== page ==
What's the difference between fields of R&D and design & engineering?
What's the difference between fields of R&D and design & engineering? This answer got kind of long because it is a fundamental question.
There is some overlap, but R&D companies typically are set up to take a concept from idea to prototype. Usually those prototypes, even if they are “pilot manufactured” by the R&D company, will need some more advanced industrial engineering to make the design manufacturable and salable, and often the design & engineering company will also add cosmetic enhancements to make the product more appealing, easier to stock, easier to distribute, and in compliance with all government regulations.
Large companies have R&D sections or divisions under one umbrella, but the process will be similar to what I describe here so just think “another division” instead of “another company”.
I owned an R&D company with a small manufacturing section. We could manufacture in small quantities, but we would hire a design & engineering company when we got ready to manufacture in large quantities. We would do what we called “pilot manufacturing” but it really was “prototype pilot manufacturing”. Our job was to make the product functional and manufacturable.
A design engineer needs to understand how to incorporate commercially available components into an assembly, complete a bill of materials, and how to comply with all the government regulations for making the device. An R&D engineer should know these things too but is more focused on the functional requirements of the assembly.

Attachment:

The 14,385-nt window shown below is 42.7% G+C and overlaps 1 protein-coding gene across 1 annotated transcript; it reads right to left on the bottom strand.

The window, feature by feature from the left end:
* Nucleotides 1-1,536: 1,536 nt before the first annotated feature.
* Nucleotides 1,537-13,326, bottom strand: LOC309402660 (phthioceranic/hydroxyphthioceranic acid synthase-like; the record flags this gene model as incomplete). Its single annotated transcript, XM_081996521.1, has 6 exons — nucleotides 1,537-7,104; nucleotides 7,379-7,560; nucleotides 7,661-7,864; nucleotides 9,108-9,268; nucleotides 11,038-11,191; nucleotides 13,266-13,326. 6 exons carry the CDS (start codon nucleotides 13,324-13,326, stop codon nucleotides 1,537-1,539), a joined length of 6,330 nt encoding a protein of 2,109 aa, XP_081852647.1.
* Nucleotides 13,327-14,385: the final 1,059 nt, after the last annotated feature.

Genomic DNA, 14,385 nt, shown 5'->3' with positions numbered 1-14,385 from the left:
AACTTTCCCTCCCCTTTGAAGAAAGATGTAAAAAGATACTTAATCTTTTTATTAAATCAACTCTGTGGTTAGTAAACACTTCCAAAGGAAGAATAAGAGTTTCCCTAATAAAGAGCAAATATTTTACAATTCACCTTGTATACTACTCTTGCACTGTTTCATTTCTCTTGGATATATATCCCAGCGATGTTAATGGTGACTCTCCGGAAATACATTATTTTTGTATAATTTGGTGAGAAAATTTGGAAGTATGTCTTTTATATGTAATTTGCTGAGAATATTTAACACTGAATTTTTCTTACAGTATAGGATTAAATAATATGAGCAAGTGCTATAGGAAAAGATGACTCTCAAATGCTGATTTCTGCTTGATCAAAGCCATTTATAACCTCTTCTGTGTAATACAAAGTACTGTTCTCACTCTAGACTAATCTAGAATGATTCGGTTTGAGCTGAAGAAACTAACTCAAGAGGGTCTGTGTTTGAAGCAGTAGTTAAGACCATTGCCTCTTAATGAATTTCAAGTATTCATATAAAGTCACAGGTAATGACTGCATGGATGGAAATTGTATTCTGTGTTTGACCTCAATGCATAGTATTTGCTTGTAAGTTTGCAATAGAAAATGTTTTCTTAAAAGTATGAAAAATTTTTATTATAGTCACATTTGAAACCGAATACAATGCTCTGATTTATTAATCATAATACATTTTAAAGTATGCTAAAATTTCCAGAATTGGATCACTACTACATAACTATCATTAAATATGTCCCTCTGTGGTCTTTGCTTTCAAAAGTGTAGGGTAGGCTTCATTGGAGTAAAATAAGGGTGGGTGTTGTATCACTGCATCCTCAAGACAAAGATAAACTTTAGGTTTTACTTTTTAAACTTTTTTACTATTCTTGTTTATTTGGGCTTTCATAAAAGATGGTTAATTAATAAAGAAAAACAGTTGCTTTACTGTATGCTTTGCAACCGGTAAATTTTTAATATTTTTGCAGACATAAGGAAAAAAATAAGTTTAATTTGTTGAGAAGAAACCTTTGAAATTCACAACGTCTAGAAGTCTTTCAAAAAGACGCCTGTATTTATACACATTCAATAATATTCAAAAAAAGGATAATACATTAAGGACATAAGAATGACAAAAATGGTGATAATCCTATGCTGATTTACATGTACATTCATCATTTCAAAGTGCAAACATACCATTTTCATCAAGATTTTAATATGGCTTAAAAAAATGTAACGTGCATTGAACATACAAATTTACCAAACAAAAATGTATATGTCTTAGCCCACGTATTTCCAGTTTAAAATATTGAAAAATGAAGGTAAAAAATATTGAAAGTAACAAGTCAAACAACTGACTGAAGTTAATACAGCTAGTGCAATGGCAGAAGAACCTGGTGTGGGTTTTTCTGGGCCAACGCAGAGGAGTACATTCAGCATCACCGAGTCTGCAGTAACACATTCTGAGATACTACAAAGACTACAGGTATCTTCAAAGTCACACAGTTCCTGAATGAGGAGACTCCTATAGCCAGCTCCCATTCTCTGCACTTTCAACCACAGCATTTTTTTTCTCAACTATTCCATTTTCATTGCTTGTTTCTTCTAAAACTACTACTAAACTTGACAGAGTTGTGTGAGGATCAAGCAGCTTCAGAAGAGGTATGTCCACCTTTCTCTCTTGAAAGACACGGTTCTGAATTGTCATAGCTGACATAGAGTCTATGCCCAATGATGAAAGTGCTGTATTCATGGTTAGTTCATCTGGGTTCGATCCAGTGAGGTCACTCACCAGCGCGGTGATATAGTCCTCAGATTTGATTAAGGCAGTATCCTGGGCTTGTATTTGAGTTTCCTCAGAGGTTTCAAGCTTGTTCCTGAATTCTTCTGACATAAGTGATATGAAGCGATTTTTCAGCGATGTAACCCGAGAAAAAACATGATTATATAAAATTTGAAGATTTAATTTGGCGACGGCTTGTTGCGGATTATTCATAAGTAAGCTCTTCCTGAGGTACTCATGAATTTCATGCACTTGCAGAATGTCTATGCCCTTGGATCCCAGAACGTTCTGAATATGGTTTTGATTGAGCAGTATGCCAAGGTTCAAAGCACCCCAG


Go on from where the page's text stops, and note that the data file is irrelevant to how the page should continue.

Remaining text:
Here’s how it works practically: When I’m doing R&D to develop an assembly, I don’t worry as much about the cost of each component until I’m sure what will work. Then after I have a working product I’ll go back through the assembly and suggest commercially available parts. I might even test my design by developing a small manufacturing run using the parts I specified. I usually call that “pilot manufacturing” but really it is just part of the R&D process.
When the design engineer gets it we will meet and go through the whole bill of materials, bidding out every component. He’ll know which ones are ROHS, CE, UL or other regs compliant, which ones will require further approvals, and how to proceed if they do. I’ll advise him on what testing might be required if we make a different selection than the ones I picked. At the end of this process we’ll have the bill of materials. We’ll then meet with the designers, marketers, shipping, packaging design, etc. to go through branding, labeling, instruction sets, packaging, distribution, bar codes, QR codes, etc. Each of these disciplines has their own set of regulations governing how they are done. All of those disciplines are in the design engineer’s company but not necessarily in the R&D company.
At that point you will bring in the manufacturing engineer. They will take the design engineer’s product, and comply with the steps and requirements for ordering and inspecting parts, manufacturing, shipping, and quality control after the product gets into the marketplace.
Product engineering requires all of these disciplines and each one is different. When you develop a product there are hand-offs between the disciplines but there is usually a continuing dialog and need for interaction throughout the product’s life between the R&D engineers, the design engineers, and the manufacturing engineers.